By Jason Campbell

In my current 5e campaign there are 5 PCs, none of them dwarves. Don’t worry – it follows. For that matter, none of them were masons, miners, or anything of the like. The PCs were exploring an underground system of stone hallways, and one of the PCs, a Leonin (lion-folk) fighter/wizard, made an investigation check on the walls and floor of the halls. As a GM I use the philosophy that if it’s impossible, I don’t require a roll, and likewise if it’s obvious or essential information I will just assume a success. In this case the PC was raised in a tribe from the plains and he was fairly new to the city (Ptolus, the huge city from Monte Cook Games). This section of the undercity was built by an ancient dwarf clan who built and lived in a city below the current city of Ptolus. The PC had no connection to the ancient dwarf culture or stonework in general, but I let the player roll with the caution that it would be a very high DC. As you may have guessed by now, the player rolled a natural 20. 

As noted this was a completely improbable result, and some DMs might say that I shouldn’t have allowed it to happen. In the past I probably would have agreed with those DMs. In this case I used it to build a story, both backstory and future events. How did this outsider lionfolk know anything about the history of dwarf stoneworking? OK, how about if he had a best friend as a youngster who was a dwarf. A nomad who’d been taken in by the tribe after his clan was destroyed, but not before he learned of the ways of his dwarf people. Of course I’d discuss it with the player, but it’s a part of the character’s backstory that hadn’t been fleshed out and it worked well with the story. Then as a DM I noted that this was an NPC that could and likely would come back in the future. Perhaps the Leonin PC finds that his dwarf friend was kidnapped by an evil cult, or is working with a revolutionary organization. Now this has an influence on future situations as well.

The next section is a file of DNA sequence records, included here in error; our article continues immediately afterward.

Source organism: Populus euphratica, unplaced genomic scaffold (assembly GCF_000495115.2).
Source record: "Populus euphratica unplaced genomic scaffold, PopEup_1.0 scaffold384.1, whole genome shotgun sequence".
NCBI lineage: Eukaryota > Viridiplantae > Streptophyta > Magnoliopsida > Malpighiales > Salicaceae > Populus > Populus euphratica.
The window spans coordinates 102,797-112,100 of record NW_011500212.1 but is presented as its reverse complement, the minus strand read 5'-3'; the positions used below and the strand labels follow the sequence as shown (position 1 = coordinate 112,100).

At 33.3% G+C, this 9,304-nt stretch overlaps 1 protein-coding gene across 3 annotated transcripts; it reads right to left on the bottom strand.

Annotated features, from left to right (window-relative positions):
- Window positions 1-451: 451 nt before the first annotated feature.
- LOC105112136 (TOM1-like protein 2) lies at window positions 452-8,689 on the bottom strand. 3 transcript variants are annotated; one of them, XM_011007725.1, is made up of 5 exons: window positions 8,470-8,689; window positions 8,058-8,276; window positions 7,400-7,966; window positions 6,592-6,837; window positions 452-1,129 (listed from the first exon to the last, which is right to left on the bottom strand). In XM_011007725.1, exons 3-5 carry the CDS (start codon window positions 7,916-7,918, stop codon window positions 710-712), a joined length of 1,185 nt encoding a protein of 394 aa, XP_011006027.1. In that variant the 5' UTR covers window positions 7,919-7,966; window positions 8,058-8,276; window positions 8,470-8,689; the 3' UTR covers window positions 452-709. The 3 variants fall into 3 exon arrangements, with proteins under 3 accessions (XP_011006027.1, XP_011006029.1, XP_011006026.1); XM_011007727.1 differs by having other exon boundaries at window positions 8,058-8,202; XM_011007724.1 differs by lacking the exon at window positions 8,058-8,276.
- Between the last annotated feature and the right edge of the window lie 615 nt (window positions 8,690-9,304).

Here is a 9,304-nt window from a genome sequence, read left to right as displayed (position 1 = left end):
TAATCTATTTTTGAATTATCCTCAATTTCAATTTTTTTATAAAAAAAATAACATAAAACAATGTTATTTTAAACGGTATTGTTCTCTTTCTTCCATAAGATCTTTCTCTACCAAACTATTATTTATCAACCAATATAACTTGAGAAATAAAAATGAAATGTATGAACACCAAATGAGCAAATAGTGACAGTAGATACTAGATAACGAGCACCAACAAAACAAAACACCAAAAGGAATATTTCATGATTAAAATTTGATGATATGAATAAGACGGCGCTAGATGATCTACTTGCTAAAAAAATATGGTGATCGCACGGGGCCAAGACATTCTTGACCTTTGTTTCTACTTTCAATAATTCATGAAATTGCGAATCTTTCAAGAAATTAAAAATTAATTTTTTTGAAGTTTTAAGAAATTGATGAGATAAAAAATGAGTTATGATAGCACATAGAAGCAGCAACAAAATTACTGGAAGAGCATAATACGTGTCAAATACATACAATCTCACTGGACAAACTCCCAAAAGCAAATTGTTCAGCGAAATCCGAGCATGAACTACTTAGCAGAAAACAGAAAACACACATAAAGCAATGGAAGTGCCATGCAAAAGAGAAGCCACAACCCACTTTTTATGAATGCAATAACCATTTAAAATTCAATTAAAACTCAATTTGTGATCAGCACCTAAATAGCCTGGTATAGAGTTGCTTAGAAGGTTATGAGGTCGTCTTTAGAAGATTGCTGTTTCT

All of the above was the result of a single roll with a 5% chance in a seemingly random situation. We often say that the story is told by the players and the dice, but this can be expanded beyond just whether the dice have determined the success or failure of a particular action. So have you ever had something similar happen as a player or GM? Let us know in the comments below.

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